Do you not know that in a race the runners all compete, but only one receives the prize? Run in such a way that you may win it.Athletes exercise self-control in all things; they do it to receive a perishable garland, but we an imperishable one.So I do not run aimlessly, nor do I box as though beating the air; but I punish my body and enslave it, so that after proclaiming to others I myself should not be disqualified.

Mark 1:40-45
A leper came to him begging him, and kneeling he said to him, "If you choose, you can make me clean." Moved with pity, Jesus stretched out his hand and touched him, and said to him, "I do choose. Be made clean!" Immediately the leprosy left him, and he was made clean. After sternly warning him he sent him away at once, saying to him, "See that you say nothing to anyone; but go, show yourself to the priest, and offer for your cleansing what Moses commanded, as a testimony to them." But he went out and began to proclaim it freely, and to spread the word, so that Jesus could no longer go into a town openly, but stayed out in the country; and people came to him from every quarter.

This is the Word of the Lord.

Last week, our Gospel reading left us with Jesus traveling all around Galilee, preaching and casting out demons. One can imagine Jesus and his disciples, walking the hot, dusty roads, every day another town, another synagogue, another small crowd gathered, perhaps near the town’s well or cistern, while Jesus preaches the Good News about the now-and coming Kingdom of God.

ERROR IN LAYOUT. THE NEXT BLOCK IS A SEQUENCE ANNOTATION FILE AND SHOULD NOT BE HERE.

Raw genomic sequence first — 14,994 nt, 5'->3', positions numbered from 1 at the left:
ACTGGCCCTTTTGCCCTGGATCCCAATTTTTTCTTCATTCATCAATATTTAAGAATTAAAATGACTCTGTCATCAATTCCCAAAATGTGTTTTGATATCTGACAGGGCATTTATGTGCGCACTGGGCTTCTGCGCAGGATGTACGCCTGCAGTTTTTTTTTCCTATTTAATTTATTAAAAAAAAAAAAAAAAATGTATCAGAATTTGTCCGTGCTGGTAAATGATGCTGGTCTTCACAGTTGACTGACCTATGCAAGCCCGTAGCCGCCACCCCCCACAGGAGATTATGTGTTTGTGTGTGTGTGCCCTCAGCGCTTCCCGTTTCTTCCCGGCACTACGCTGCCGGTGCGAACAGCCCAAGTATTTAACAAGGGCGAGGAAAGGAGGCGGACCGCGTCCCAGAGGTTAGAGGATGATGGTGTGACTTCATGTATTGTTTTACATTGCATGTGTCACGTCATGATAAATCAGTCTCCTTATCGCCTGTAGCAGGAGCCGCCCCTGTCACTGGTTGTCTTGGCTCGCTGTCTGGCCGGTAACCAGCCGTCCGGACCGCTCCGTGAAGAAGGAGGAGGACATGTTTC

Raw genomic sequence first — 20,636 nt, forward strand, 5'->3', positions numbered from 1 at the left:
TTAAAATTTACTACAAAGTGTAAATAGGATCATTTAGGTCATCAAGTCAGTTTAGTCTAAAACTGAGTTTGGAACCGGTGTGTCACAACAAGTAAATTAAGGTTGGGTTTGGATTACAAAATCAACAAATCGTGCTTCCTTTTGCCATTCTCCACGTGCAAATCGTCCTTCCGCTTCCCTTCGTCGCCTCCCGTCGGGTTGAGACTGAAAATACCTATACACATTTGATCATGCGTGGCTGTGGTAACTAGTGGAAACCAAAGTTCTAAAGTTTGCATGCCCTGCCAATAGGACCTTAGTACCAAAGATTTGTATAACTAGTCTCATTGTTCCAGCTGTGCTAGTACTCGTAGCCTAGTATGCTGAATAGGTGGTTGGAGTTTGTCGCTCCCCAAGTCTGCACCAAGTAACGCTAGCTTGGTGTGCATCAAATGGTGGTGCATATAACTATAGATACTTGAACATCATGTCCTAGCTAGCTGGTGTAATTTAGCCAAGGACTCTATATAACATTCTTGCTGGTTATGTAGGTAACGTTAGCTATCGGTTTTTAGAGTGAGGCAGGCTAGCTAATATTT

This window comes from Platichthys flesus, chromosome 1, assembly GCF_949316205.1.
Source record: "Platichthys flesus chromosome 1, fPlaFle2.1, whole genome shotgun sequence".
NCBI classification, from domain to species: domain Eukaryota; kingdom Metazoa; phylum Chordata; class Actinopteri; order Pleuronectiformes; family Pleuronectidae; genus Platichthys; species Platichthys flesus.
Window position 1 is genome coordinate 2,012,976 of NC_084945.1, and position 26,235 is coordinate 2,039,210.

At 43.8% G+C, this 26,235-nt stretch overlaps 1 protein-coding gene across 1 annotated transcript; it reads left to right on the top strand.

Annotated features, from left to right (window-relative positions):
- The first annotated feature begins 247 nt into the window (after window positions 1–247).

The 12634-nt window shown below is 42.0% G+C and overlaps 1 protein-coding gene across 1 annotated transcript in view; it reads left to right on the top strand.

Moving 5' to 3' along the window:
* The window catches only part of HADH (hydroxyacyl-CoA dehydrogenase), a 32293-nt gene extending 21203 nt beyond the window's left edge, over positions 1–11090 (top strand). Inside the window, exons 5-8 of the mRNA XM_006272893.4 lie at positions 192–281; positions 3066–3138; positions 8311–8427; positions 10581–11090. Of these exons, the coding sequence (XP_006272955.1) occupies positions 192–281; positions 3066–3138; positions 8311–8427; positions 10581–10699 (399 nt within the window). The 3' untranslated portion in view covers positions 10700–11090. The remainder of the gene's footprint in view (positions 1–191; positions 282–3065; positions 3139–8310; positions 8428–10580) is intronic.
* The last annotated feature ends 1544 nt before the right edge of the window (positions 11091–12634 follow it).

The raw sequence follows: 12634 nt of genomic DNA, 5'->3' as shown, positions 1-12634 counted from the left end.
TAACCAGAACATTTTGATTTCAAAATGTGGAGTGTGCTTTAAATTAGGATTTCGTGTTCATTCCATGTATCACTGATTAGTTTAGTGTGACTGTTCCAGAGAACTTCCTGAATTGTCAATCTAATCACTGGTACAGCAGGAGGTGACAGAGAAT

Maybe they’re so engrossed in what Jesus is saying, they don’t hear it at first – the dingling bell, the hoarse voice calling out, “unclean, unclean!” But soon enough, there’s a gasp from the back of the group, and the crowd parts – well, recoils, really – to reveal a dirty, disheveled man, dressed in rags, his pleading eyes fixed on Jesus. You can almost hear the voices hissing in revulsion, “leper!”

This man had, of course, heard it all before. He knew what he looked like to the townspeople, and he knew what he represented. No one knows how long he’d been like this – cast out, unclean, a source of some pity, and a lot of horror, condemned to wear rags and warn people of his presence by ringing a bell and shouting “unclean!” But today, he’d had enough. This was the day that something had to change.

You see, when we read a couple of weeks back that Jesus’ fame was spreading throughout Galilee following the casting out of the demon, that wasn’t hyperbole: people had been talking. He’d cast out a demon, they said, and cured a woman of a fever, and a bunch of other people in Capernaum had gotten cured that day, too. Somewhere, this leper had gotten wind of this miracle man, and he had felt a stirring of something he hadn’t felt in years.


So when he heard that Jesus would be in a town near where this leper wandered the wilderness, he set off to meet this man, to see if what they said was true.

I wonder if he had come quietly at first, and had listened for a bit to what Jesus was saying. And I wonder if it was the message of Jubilee – the release of the captives, the freedom of the oppressed, the setting right of things – that gave this man the courage to do something that was absolutely, expressly forbidden: he approached Jesus. He got close. He fell to his knees in the Galilean dirt and said, “If you choose to, you can make me clean.”

That’s an interesting choice of words, isn’t it? “You can make me clean,” not “you can heal me.” What he was asking for was healing, yes, but in fact he was asking for so much more.